70 …

February 25, 2019

Seventy today. Whoa. Already a year since I turned 69?

You only turn 70 once—you only turn any age once. The number 70, though, opens you to all sorts of mental time-lapse games like: what did you do for your 35th birthday, half your life ago? How about your 50th? Then the really tough ones: what are you planning for your 80th? Or 75th?

For my 65th we rented a place and threw a party. But looking back earlier, and since then, they’re mostly a blur. I can’t remember much besides cards and phone calls.

It’s a big deal to turn 18, then 21. Then there’s a long stretch of not needing to think about birthdays that lasts until you turn 65, when the government says you can get Medicare.

Noah and me

Sandy’s 65th last summer was a big deal for us. So were our grandsons,’ Noah’s and Patrick’s, last fall, when they turned five and two. Their birthdays will continue to be important and fun. Kids should enjoy birthdays—soon enough, when they get past 30, they’ll stop caring very much, like most of us.

If you enter athletic competitions, like 5K and 10K runs, swim meets, etc., you’re registered by age, 21-29, 30-39, and so on. As you get older there’s less competition. I’ve finished first in my age group in a few races by being the only entrant. Just as much fun!

I remember my 68th birthday because it fell on the same day as an ultra trail run I entered, not realizing that day was my birthday. Sandy said something to the race director, who bought a cake that the runners presented to me at the start and sang “Happy Birthday.” A nice surprise, meant a lot to me. The cake then was delivered to a remote aid station, cut into slices and given to the runners as they arrived. It was gone when I got there.

Last year (69th) same event, no cake, but three days in the hospital after finishing—although I actually improved my finish time.

Birthdays, other than those with legal stipulations, eventually become just occasions for chit-chat and social events. What should matter is what we’re doing with the passing of time, because it sure passes quickly. What do we want to remember as the years fly by? Not the birthday. We want to remember the people in our lives, and as we get older there are more of them: friends, sons- and daughters-in law, grandkids, more friends. And we hope they’ll all stay around as long as we do.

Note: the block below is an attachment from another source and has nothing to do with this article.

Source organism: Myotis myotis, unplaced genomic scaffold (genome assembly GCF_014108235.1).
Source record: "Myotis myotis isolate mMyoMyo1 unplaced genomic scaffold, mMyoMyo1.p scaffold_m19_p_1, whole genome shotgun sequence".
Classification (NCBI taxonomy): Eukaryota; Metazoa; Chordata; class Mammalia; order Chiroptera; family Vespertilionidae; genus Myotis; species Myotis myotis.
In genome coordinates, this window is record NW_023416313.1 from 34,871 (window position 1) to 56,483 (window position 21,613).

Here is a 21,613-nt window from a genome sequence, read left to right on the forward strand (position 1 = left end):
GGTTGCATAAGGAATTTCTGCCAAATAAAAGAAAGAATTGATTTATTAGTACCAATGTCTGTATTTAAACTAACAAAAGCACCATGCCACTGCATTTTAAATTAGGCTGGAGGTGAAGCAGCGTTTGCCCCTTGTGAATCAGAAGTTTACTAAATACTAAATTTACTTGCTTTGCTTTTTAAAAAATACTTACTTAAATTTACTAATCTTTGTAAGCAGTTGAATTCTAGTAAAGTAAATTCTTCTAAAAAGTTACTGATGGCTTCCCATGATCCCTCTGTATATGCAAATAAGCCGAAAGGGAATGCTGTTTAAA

One well-worn notion about getting older is that you’re supposed to be smarter, or “wiser.” But you’re only smarter if you recognize that you’re not as smart as others may guess you are. By that convoluted sentence I mean that if you’re able to decide how to spend your time—called retirement—it helps to realize that being an old-timer doesn’t mean you always know what you’re talking about.

Being wise means understanding that younger people have it tough these days, probably tougher than you did. The world of work, which they have to go back to after visiting, is more complicated today than it was for us. Despite what the economists say, good jobs for young people are hard to find, especially outside big cities. New college grads are weighed down with debt. Technology and its creation, “social media,” have become near-dictatorial arbiters of personal conduct that can erode relationships or prevent them from developing. Public institutions, like churches and political parties, which once offered standards of belief and behavior, have been disfigured by scandals, probably permanently.

We old guys, now pontificating churlishly on the problems of the world we see, had something to do with creating, or at least not objecting to them. Sure, things weren’t always so great in the good old days. But now, at minimum, getting long in the tooth should impose a responsibility to appreciate, and to love, those who feel obliged to listen to our bellyaching. They listen because they love us. Lord willing, they always will.

Work, then Bingo

February 18, 2019

Kirk, a friend and fellow member of our THuGs running group, took me to my radiation session Wednesday. The routine: the techs block me onto the platform, I blink at the spinning lens for 20 minutes, get my weight recorded, then get out of there. We then stopped at Starbucks, a THuGs post-run tradition.

Sitting among the laptops, we talked about roots, experience, work. Kirk grew up in Chicago. After high school he got a union job with a company that dug deep sewage-line tunnels hundreds of feet underground, using giant boring machines. It was good for a while. He joined the Army and made it a career, then went with big federal contractors for a few years. He worked hard, did well, made good decisions, and bailed at the right time.